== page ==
North Korean leader Kim Jong Un rides a horse during snowfall in Mount Paektu in this image released by North Korea's Korean…
North Korean leader Kim Jong Un rides a horse during snowfall in Mount Paektu in this image released by North Korea's Korean Central News Agency (KCNA) on October 16, 2019.

SEOUL - North Korean state media on Wednesday posted a slideshow of leader Kim Jong Un scaling the country’s highest mountain on horseback, and suggested the display means he is considering a major decision.

The photos, posted in the Korean Central News Agency, showed Kim wearing a puffy tan overcoat and glasses, sitting atop a white horse whose bridle and harness appeared to be covered in sparkling, silver gemstones.

The photoshoot was conducted on the snow-covered Paektu Mountain, where Kim’s father, the late Kim Jong Il, is said to have been born, according to North Korea’s official mythology.

KCNA said Kim’s march on horseback during the first snow of the season is a “great event of weighty importance,” noting he was accompanied by several senior North Korean officials.

“Having witnessed the great moments of his thinking atop Mt. Paektu, all the officials accompanying him were convinced with overflowing emotion and joy that there will be a great operation to strike the world with wonder again and make a step forward in the Korean revolution,” KCNA reported.

Since taking power in 2011, Kim has visited the mountain on several occasions, often before making key decisions, such as having his uncle executed in 2013. His previous visit came in December 2017, just before Kim pivoted toward diplomacy with the United States and South Korea, noted South Korea’s Yonhap news agency.

The visit also has important domestic purposes, said Andray Abrahamian, a visiting scholar at George Mason University Korea.

North Korea's leader Kim Jong Un provides field guidance to construction sites in Samjiyon County, in this undated picture released by North Korea's Central News Agency (KCNA) on October 16, 2019.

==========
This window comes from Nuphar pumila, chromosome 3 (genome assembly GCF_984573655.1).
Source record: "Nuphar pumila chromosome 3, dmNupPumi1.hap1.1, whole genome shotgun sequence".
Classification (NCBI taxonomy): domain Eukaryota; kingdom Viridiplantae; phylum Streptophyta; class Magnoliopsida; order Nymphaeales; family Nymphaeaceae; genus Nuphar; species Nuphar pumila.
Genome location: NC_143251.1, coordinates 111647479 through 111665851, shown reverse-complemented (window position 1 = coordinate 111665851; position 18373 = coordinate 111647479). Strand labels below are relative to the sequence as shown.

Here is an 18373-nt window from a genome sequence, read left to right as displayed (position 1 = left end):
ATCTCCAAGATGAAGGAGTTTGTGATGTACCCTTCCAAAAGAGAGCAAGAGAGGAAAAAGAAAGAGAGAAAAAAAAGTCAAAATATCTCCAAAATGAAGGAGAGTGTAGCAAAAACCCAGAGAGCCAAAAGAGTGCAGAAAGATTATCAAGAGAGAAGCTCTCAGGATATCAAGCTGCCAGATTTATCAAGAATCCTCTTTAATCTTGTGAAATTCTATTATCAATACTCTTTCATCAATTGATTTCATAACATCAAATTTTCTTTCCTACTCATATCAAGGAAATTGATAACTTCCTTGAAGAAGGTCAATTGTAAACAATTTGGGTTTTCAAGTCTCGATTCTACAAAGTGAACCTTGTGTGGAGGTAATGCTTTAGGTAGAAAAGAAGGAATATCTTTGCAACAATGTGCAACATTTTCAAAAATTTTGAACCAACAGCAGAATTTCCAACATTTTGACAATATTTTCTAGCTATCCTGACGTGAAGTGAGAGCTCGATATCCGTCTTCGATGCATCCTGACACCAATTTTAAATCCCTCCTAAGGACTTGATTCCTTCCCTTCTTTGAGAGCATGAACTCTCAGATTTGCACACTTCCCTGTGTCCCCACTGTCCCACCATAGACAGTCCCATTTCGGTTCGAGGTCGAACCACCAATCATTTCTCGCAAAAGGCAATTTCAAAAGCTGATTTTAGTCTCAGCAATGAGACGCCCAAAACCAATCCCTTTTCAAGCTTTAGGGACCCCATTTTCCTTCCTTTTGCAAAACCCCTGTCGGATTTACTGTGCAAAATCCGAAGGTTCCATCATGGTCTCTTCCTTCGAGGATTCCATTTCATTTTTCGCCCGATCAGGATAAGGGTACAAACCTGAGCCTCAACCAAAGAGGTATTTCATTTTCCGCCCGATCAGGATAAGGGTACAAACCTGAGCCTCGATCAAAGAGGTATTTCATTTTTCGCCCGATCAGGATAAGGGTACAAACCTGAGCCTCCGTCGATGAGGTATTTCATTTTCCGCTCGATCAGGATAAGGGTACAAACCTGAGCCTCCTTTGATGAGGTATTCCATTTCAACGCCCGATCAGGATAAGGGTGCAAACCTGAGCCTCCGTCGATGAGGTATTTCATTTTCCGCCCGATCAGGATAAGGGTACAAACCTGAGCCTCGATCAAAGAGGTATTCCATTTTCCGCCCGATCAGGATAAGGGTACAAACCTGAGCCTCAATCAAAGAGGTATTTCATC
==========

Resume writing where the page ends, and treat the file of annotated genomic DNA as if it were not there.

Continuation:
“It links him to his forebears, who both appeared on horseback from time to time. There is an exhibition about the leaders connections to horses in Pyongyang. It makes sense. Most North Koreans will never ride a horse and it seems regal, martial and dramatic,” Abrahamian said.

What’s less clear is KCNA’s reference to Kim’s possible impending decision to “strike the world with wonder.” While some analysts have suggested it refers to an upcoming rocket test, Abrahamian said the language is “sufficiently vague that we can’t say.”

“That’s the point,” he added.

North Korea recently walked away from the first working-level nuclear talks in months, blaming the United States for not proposing any creative solutions to break the impasse.

Pyongyang has since threatened to resume intercontinental ballistic missile and nuclear tests. The North has conducted 11 rounds of missile tests since May. It has not carried out an ICBM or nuclear test since 2017.

Nuclear talks broke down in February, after U.S. President Donald Trump walked away from a meeting with Kim in Hanoi, Vietnam. Trump was unhappy with Kim’s offer to dismantle the Yongbyon nuclear facility in exchange for major sanctions relief.

Neither U.S. nor North Korean officials have commented on what was offered at the most recent nuclear talks, held in Stockholm, Sweden.

In an interview published Monday in South Korea’s Dong-A Ilbo newspaper, Harry Harris, the U.S. ambassador to South Korea, said Pyongyang asked the United States for “everything” before it offered to do anything.

Harris also shrugged off North Korea’s end-of-year deadline for the nuclear talks, saying the timeline has been artificially set by Pyongyang.

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